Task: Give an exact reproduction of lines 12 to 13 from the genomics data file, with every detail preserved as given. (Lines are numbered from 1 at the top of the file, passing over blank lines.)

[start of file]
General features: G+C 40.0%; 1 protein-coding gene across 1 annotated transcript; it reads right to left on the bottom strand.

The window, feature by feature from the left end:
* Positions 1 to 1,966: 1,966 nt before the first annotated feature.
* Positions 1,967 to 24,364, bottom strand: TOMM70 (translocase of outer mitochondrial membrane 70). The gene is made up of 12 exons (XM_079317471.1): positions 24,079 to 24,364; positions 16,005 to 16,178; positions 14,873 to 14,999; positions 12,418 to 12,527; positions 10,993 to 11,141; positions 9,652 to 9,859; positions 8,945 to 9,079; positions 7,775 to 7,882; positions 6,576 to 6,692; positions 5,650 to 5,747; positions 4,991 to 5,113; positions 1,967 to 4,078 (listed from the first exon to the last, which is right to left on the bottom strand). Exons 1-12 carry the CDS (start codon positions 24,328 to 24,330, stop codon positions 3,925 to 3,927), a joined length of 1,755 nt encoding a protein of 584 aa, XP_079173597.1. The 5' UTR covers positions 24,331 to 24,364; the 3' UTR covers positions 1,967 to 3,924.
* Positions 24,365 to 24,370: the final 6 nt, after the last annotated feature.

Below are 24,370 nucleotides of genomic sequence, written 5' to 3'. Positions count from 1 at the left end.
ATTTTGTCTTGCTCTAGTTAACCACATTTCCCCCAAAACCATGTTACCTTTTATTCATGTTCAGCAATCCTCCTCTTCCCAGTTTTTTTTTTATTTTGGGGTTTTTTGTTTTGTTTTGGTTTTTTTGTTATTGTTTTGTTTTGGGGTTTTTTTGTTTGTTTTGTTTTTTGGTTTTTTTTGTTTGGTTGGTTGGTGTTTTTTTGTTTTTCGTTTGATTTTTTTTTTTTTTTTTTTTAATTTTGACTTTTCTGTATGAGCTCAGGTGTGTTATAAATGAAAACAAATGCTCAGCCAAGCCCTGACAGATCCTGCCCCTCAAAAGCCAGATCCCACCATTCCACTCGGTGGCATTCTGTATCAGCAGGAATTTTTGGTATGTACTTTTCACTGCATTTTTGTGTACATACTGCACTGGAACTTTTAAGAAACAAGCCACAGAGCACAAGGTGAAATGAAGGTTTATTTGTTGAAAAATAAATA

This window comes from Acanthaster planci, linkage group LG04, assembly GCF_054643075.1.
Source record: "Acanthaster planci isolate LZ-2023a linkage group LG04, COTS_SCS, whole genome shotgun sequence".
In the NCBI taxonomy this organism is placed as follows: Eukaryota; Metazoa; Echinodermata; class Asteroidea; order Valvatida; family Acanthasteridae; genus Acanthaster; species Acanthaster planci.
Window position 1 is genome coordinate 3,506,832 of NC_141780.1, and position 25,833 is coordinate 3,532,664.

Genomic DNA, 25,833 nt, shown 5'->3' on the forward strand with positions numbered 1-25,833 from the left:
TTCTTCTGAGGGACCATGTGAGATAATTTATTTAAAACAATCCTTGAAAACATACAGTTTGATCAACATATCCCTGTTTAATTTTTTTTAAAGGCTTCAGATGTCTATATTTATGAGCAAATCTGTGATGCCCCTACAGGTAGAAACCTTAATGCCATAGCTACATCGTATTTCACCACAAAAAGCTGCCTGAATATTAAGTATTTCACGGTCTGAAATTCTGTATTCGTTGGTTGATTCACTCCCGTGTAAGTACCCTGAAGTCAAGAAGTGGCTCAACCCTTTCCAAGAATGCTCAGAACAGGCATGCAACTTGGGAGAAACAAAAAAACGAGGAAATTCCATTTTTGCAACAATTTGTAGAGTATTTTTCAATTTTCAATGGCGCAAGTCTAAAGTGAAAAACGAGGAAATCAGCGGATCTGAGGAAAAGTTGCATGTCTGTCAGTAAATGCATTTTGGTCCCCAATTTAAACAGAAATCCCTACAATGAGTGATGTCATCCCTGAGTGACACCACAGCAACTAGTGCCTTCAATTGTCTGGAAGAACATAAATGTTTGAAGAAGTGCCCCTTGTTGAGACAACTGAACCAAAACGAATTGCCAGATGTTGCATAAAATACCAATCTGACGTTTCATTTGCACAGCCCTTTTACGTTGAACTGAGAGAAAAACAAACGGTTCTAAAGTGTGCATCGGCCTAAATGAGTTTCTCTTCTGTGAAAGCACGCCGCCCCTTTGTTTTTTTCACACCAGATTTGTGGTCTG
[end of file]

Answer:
Genomic DNA, 25,833 nt, shown 5'->3' on the forward strand with positions numbered 1-25,833 from the left:
TTCTTCTGAGGGACCATGTGAGATAATTTATTTAAAACAATCCTTGAAAACATACAGTTTGATCAACATATCCCTGTTTAATTTTTTTTAAAGGCTTCAGATGTCTATATTTATGAGCAAATCTGTGATGCCCCTACAGGTAGAAACCTTAATGCCATAGCTACATCGTATTTCACCACAAAAAGCTGCCTGAATATTAAGTATTTCACGGTCTGAAATTCTGTATTCGTTGGTTGATTCACTCCCGTGTAAGTACCCTGAAGTCAAGAAGTGGCTCAACCCTTTCCAAGAATGCTCAGAACAGGCATGCAACTTGGGAGAAACAAAAAAACGAGGAAATTCCATTTTTGCAACAATTTGTAGAGTATTTTTCAATTTTCAATGGCGCAAGTCTAAAGTGAAAAACGAGGAAATCAGCGGATCTGAGGAAAAGTTGCATGTCTGTCAGTAAATGCATTTTGGTCCCCAATTTAAACAGAAATCCCTACAATGAGTGATGTCATCCCTGAGTGACACCACAGCAACTAGTGCCTTCAATTGTCTGGAAGAACATAAATGTTTGAAGAAGTGCCCCTTGTTGAGACAACTGAACCAAAACGAATTGCCAGATGTTGCATAAAATACCAATCTGACGTTTCATTTGCACAGCCCTTTTACGTTGAACTGAGAGAAAAACAAACGGTTCTAAAGTGTGCATCGGCCTAAATGAGTTTCTCTTCTGTGAAAGCACGCCGCCCCTTTGTTTTTTTCACACCAGATTTGTGGTCTG